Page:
The Armed Forces Covenant Report, published today, has outlined how new commitments made by the Government, local government and charities is offering 'effective support' to the military.
But it's admitted there's "a long way to go" - as welfare groups raise a number of concerns.
The annual Armed Forces Covenant Report sets out the Government's achievements in fulfilling its duty to ensure the military community is treated fairly and without discrimination.
Other 'key' achievements include:
- £23 million of Service Pupil Premium payments made to support 76,000 service children in primary and secondary schools across England.
- More than 3,000 businesses and organisations have signed the Armed Forces Covenant.
- Plans to launch the 'Defence Transition Policy' - aiming to improve 'holistic' support to personnel and their families when leaving the Armed Forces.
But the report also includes some problems that still need tackling:
- 49% of serving personnel consider their accommodation unsatisfactory, the Confederation of Service Charities said.
- Concerns over the help for those leaving the military to find and keep accommodation.
- 92% of businesses haven't signed up, and close to three-quarters of firms haven't even heard of the covenant.
Minister for Defence People and Veterans Minister Tobias Ellwood, said: “This year, we have stepped up support across Government for those who have served our country, those who continue to serve, and their loved ones.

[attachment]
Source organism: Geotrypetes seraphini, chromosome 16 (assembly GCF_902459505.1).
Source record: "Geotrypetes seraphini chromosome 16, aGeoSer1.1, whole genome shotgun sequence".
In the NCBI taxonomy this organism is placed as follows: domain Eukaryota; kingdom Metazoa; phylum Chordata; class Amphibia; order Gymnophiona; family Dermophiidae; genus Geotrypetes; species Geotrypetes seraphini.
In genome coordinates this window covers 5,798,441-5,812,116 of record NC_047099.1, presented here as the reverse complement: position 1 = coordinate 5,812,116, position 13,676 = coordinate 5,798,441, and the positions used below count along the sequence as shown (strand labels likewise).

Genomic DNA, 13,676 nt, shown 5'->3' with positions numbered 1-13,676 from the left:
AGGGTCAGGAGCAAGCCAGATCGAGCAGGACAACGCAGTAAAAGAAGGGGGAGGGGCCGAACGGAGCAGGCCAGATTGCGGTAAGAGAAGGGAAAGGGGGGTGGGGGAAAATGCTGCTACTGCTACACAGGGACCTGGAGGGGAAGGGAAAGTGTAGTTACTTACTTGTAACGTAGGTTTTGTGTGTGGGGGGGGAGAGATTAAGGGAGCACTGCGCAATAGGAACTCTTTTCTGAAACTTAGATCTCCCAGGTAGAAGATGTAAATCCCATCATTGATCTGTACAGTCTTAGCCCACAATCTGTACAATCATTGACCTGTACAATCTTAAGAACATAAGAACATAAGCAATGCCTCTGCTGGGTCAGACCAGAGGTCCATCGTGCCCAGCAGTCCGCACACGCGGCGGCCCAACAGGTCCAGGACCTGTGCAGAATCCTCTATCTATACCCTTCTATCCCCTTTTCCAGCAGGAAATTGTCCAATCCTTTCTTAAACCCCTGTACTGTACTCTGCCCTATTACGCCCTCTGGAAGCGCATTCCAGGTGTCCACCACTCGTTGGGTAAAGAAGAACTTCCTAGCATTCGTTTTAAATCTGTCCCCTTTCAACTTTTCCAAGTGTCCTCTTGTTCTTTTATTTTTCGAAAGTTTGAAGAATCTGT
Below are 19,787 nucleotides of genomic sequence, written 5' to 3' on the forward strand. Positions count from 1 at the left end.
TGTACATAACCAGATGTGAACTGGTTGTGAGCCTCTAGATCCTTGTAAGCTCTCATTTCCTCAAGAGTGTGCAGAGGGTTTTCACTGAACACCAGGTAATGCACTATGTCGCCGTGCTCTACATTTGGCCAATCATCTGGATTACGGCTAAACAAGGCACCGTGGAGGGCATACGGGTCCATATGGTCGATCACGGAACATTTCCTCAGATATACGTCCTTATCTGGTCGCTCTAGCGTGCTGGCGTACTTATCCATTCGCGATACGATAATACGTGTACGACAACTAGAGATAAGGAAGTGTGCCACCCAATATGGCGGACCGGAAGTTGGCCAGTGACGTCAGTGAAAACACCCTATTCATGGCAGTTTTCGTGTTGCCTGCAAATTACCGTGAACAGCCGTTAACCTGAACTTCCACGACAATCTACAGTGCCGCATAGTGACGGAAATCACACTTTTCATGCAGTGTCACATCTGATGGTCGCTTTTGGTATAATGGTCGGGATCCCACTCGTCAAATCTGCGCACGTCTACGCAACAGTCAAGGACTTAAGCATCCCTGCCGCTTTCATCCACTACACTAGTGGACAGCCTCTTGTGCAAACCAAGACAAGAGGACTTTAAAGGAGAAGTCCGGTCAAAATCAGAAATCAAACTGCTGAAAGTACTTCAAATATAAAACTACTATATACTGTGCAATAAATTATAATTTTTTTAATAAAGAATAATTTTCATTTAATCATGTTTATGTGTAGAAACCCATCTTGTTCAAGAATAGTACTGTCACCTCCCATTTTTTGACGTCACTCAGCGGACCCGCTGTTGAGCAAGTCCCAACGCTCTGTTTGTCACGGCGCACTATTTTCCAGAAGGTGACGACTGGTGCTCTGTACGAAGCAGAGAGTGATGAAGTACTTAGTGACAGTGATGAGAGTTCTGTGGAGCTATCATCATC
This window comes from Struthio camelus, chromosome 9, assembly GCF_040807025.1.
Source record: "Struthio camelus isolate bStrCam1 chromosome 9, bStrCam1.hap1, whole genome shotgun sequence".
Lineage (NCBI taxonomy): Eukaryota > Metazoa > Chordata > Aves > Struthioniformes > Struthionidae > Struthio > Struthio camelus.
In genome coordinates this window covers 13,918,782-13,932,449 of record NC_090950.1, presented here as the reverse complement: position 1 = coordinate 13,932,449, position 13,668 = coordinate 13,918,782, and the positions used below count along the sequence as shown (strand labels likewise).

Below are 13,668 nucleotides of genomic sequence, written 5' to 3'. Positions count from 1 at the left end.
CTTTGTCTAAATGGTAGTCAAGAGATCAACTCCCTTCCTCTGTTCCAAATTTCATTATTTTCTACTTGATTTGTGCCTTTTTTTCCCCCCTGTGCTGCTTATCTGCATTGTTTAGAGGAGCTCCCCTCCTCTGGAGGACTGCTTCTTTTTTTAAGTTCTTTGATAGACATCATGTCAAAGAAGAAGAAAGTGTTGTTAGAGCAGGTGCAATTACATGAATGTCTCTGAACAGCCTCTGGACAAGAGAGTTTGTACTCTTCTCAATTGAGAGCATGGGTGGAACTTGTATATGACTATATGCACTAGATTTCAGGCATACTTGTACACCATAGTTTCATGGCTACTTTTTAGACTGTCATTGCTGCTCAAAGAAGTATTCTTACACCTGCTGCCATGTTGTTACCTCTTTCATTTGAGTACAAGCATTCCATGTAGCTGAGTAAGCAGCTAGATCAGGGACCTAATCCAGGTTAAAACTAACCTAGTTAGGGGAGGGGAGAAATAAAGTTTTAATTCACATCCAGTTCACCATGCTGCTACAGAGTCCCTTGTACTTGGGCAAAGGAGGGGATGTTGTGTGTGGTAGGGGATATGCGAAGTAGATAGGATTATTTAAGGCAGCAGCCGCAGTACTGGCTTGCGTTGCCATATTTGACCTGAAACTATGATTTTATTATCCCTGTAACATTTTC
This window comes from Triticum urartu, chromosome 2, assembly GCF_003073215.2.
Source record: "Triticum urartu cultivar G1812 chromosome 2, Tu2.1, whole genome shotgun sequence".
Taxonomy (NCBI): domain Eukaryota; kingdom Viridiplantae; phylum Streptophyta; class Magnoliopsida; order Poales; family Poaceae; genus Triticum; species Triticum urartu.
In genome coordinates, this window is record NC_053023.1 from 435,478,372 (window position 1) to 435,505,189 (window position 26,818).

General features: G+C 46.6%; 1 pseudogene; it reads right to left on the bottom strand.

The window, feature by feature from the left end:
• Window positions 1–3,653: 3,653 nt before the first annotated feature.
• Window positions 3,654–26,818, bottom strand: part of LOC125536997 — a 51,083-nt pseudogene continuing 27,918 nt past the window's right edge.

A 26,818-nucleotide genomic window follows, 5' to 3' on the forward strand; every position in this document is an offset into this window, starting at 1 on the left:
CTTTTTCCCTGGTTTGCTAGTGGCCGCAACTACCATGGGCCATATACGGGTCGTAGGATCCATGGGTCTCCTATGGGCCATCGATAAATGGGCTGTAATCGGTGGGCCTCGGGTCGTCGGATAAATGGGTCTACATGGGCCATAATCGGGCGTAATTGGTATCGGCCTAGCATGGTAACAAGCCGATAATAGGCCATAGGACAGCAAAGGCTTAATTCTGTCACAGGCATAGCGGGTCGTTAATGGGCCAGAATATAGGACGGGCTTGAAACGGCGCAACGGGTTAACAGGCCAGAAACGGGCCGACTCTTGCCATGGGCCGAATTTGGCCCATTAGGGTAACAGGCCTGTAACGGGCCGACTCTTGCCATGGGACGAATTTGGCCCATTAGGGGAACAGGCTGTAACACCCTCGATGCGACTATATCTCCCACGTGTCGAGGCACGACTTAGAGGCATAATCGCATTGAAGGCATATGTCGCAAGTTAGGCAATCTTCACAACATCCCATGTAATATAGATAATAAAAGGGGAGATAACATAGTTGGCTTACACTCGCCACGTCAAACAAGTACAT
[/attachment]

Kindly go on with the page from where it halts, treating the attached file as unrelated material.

“Today’s report shows the fantastic progress that has been made, promoting mental fitness across the military community, supporting service families, and reaching the 3,000th signing of the Covenant.
“But it also sets out the work still to be done to ensure our armed forces are given every opportunity to thrive, throughout their careers, and as they transition into civilian life.
"As we look forward to 2019, we will continue to provide the best care possible for our people.”
The report also noted how £68 million was invested to improve service family accommodation and that the MOD has increased its spending on mental health for service personnel to £22 million per year.